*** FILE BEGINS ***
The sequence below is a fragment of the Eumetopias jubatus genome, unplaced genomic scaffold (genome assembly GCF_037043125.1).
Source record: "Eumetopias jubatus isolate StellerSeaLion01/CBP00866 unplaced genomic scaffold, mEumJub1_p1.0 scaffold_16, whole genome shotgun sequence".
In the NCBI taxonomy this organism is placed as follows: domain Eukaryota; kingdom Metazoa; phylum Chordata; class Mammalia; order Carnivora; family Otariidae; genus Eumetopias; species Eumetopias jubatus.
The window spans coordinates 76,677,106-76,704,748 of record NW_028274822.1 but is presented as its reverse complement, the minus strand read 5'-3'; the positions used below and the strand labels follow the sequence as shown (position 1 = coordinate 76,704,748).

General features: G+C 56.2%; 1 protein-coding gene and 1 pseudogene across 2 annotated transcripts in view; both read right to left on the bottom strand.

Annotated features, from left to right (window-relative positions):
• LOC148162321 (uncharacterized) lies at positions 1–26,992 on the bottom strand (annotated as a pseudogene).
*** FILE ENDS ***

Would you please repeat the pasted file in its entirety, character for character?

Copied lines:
The sequence below is a fragment of the Eumetopias jubatus genome, unplaced genomic scaffold (genome assembly GCF_037043125.1).
Source record: "Eumetopias jubatus isolate StellerSeaLion01/CBP00866 unplaced genomic scaffold, mEumJub1_p1.0 scaffold_16, whole genome shotgun sequence".
In the NCBI taxonomy this organism is placed as follows: domain Eukaryota; kingdom Metazoa; phylum Chordata; class Mammalia; order Carnivora; family Otariidae; genus Eumetopias; species Eumetopias jubatus.
The window spans coordinates 76,677,106-76,704,748 of record NW_028274822.1 but is presented as its reverse complement, the minus strand read 5'-3'; the positions used below and the strand labels follow the sequence as shown (position 1 = coordinate 76,704,748).

General features: G+C 56.2%; 1 protein-coding gene and 1 pseudogene across 2 annotated transcripts in view; both read right to left on the bottom strand.

Annotated features, from left to right (window-relative positions):
• LOC148162321 (uncharacterized) lies at positions 1–26,992 on the bottom strand (annotated as a pseudogene).